But, what if you can’t do it yourself or you don’t have time to do it yourself? A good option is to hire an SEO company and that in itself can be challenging because even this year, I had an SEO company in Canada as an experiment to see if they can do them alone without me interfering or even managing them or even looking at what they do. I wanted to see if they could help run a Canadian website which was brand new this year, or last year it came out.
They did the first month of work and it costs us like $1200, I think for the first month and we had a six-month contract with them and they sent me what they did and I nearly died. What they had done would actually do more harm than good.
I went from the website being at say a two in terms of quality and then, the work they did took it down to like negative two because they thought what they were doing would help but, as of six months ago, it turns out what they were doing would actually hurt our entire website and that we’re doing link spam on foreign profiles like discussion forums where they would create a thousand accounts that were fake and put things in their account and thinking it would help.
But, if Google saw that, it would actually penalize their website. And so, I had to ask them nicely to undo everything they had done and then, continue to talk about getting out of that six months’ contract.
RICHARD: And so, oh Jesus! It’s difficult to find a good SEO company and I want to see more people do it themselves because it really is difficult to hire someone. So, what I would suggest if I was starting over and I had no SEO experience, I would just do some light reading on the topic, make sure there’s nothing likely obvious.
YARO: Any sites you could recommend or books or resources?
RICHARD: Sure. There’s a really good website called inbound.org, seobook.com , and also on Reddit. There’s a really good SEO community, which is reddit.com/r/seo and the people who are on those websites that will even do that. If you put in your website, they might even do an audit for you if you ask in the right way.
But, really what I would recommend is pay for someone to do an annual audit. It might cost like $1000 and just make sure that they don’t automate it. You want actually want someone to sit down and go over it with you, automated reports won’t help all that much and ask them what you should be doing to be able to do the SEO yourself and that’s I think I a good cost effective way to get SEO done rather than paying someone $500 a month.
The other option is to hire someone yourself. I recently hired someone who had no experience. It was a bit of a risk because they had no experience but, that was the smartest person I could find and they had a really good IQ. I gave them an aptitude test and out of the ten applicants we had, they had the highest score. It kicked my ass and a good score, better than anyone else’s that we had tested.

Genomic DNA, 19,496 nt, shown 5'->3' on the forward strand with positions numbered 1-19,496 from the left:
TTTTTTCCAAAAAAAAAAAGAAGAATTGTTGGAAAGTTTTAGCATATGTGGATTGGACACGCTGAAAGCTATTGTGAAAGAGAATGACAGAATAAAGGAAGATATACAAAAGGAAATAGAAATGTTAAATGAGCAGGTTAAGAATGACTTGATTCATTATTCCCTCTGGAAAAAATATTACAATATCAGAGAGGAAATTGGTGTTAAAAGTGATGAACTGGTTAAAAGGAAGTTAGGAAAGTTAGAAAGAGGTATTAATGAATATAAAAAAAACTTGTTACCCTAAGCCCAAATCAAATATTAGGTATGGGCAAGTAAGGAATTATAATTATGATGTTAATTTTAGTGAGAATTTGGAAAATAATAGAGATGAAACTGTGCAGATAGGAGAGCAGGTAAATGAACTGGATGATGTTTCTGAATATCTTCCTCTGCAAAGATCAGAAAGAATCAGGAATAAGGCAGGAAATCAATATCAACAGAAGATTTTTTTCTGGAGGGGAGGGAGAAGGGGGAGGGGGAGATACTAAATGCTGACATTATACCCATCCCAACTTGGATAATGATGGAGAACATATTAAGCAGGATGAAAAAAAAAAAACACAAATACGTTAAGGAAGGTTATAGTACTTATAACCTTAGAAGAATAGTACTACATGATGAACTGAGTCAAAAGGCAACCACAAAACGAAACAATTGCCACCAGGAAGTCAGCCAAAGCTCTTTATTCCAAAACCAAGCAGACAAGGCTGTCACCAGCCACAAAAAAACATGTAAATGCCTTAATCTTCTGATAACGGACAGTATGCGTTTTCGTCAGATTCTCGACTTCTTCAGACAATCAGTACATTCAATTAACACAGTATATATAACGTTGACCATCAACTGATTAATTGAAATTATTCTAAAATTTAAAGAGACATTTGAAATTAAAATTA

We hired them and their first job was, his name is Luke. I said, “All right, Luke, your first job is to teach yourself SEO. And, after one week, I want you to write an article called, ‘A week ago I knew nothing about SEO. Here’s what I know now.’”
He did that. A smart person can learn a lot in one week to the point where they offer a lot of value. I think that is probably my biggest secret for a medium to a large company of hiring an employee to do the SEO for them.
If it’s a smaller business, I would suggest trying to learn it yourself and yes, that’s that.
YARO: All right, I like to, if you can, unless there’s anything else you want to add to this to the SEO look of things, go back to the growth of your business. You said before, you launched it and at the launch date, you already had ten sales. People coming to your site, ten people were buying a car rental service and you were making a $20 commission on each sale. That’s $200 a day in income from your launch day. How did that happen? That’s a pretty good result so quickly.
RICHARD: First thing on day one, I guess I should say that we didn’t have our official launch day until well into the company buying. And so, it’s probably not true to say on the first day, the website went live, we had even a sale because that’s just not possible. It’s not like a build-it-and-they-will-come kind of scenario which would be magical.
It came from buying ads on Google and we nearly made 50% in return on investment back then because the ads were just so cheap and a lot of the companies back then still didn’t even know what they were so, it was just easy to… I can’t take credit for getting those first ten sales a day.
YARO: [Laughs] Fair enough.
RICHARD: I guess, the only credit I give myself for was trying things that I’ve never heard of or hadn’t tried before. That was putting ads on Google. Back then, I guess, there was value in trying it because it worked. It’s just over time that that technique has become more and more followed and we need to make more money in order to spend more on there at the moment. We probably spent about $12,000 a month still.